Here I sit, serenely, awaiting another new year. Getting to be an old hand at this calendar stuff, I reckon.
Neither the new year nor the looming decade of the 1990s intimidate me. Most assuredly not the way the 1960s once did.Ah, yes, the 1960s. How well I remember the rise and fizzle of that dynasty, with all its rebellious glories and infamies. But I also recall looking ahead to that same decade from the perspective of the mid-to-late 1940s, the end-of-the-war years.
Somewhere in that era I read an article in which the author offered predictions for the 1960s. The 1960s! The prospect of no other era has hit me like it since. The '60s! Shiver me timbers.
Maybe it was simply the mystique of the number 60. When I was a boy 60 miles per hour was the ultimate speed for family flivvers. Anything beyond was unthinkable or unlawful.
The fastest kid on the block, therefore, "ran like 60." (More genteel than "he ran like a bat outta hell.")
One's 60th birthday also hovered heavily as a landmark notch in one's life; but, again, so distant as to be unimaginable, perhaps unattainable.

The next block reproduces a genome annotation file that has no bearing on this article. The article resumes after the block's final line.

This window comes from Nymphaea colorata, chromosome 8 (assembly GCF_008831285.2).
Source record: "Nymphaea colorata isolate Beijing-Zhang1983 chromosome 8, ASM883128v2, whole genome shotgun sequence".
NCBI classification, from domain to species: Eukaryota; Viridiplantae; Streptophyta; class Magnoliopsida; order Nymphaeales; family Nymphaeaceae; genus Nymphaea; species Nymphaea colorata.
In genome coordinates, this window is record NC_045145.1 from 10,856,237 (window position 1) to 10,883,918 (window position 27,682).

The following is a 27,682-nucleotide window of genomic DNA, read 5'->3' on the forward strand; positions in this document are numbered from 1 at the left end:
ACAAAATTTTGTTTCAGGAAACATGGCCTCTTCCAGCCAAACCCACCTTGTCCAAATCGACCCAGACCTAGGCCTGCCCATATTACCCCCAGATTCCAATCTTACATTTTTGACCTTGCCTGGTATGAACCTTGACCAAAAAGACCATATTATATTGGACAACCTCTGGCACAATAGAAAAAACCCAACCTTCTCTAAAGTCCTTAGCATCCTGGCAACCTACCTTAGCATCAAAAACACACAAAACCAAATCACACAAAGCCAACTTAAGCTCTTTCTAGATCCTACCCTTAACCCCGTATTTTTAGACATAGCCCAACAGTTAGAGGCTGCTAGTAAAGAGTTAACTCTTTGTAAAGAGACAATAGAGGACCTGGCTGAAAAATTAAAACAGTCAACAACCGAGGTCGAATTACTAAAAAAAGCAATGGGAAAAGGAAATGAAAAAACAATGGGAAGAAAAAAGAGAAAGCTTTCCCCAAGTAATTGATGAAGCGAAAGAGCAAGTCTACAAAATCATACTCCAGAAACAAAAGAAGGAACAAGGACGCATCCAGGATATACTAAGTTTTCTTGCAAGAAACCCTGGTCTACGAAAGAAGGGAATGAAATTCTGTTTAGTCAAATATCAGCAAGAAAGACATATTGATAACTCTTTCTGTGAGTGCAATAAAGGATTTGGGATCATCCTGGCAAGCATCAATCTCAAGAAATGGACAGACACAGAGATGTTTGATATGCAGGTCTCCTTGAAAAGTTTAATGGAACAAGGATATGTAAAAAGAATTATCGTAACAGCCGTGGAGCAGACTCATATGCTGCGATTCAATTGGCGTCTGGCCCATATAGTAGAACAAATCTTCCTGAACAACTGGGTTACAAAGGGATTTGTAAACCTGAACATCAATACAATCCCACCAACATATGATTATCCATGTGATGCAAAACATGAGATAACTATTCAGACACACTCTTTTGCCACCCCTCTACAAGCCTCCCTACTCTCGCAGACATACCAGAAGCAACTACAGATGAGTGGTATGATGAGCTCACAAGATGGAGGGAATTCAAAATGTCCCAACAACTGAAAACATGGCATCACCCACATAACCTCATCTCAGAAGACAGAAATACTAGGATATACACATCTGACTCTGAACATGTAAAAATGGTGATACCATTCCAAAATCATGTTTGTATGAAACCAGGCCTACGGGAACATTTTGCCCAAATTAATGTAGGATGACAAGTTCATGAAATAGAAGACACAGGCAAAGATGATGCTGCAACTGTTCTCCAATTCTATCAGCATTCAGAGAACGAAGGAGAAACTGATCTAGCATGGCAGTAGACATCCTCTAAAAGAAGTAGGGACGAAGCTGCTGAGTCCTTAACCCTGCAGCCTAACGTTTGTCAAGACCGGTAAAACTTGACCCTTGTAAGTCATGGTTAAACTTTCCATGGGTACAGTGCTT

No, the '60s were just too futuristic for me to handle when I came marching home from the war.
The lucky lot of us were too busy, you see, wallowing in the new-found liberty of the sweet, wide-open days of the late 1940s.
Some had already found the partners they wanted to love and board with, while the rest of us went on searching. But it was all right. No need for haste. Forever, we felt, was on our side.
Who can stand up today to say he or she made all the right moves back in those wondrous times? But we tried. We did try.
Without overtaxing my memory, I recall days feeling that the war would never end, that the Army was the only life I'd ever know, that I would never again be able to freely exercise the priceless privilege of stepping into a bathroom in private.
But you know what? The shooting stopped. The 1940s poured into the 1950s, and suddenly, like lo and behold, man, it was a slap-happy new year and welcome to the future, to the 1960s!
From there, life blurred by. But after facing the fact that the hill would keep crowding me no matter what - the hill all must one day climb over - I stopped being intimidated by the future.
That's why I can sit here today looking back, slowly adding up my blessings of the '80s. Doing it this way, serenely, is a lot less scary than watching your life flash in front of your eyes.
Easily the best of the diminishing decade was waking up each morn. The bonuses:
Sunrise, sunset, books, hot showers, a little light thunder, gentle rain, the weekly poached egg, spaghetti, thick soup, this column, my 62nd birthday, retirement, retirement checks, finding my dad's Irish birthplace, the paper, afternoon naps, my first bicycle, church bells, my 65th birthday, PBS dramas, loving and hugging, and - my very own bathroom.
(SB) Retired Orlando Sentinel staffer Ed Hayes, 65, is a free-lance writer living in Orlando.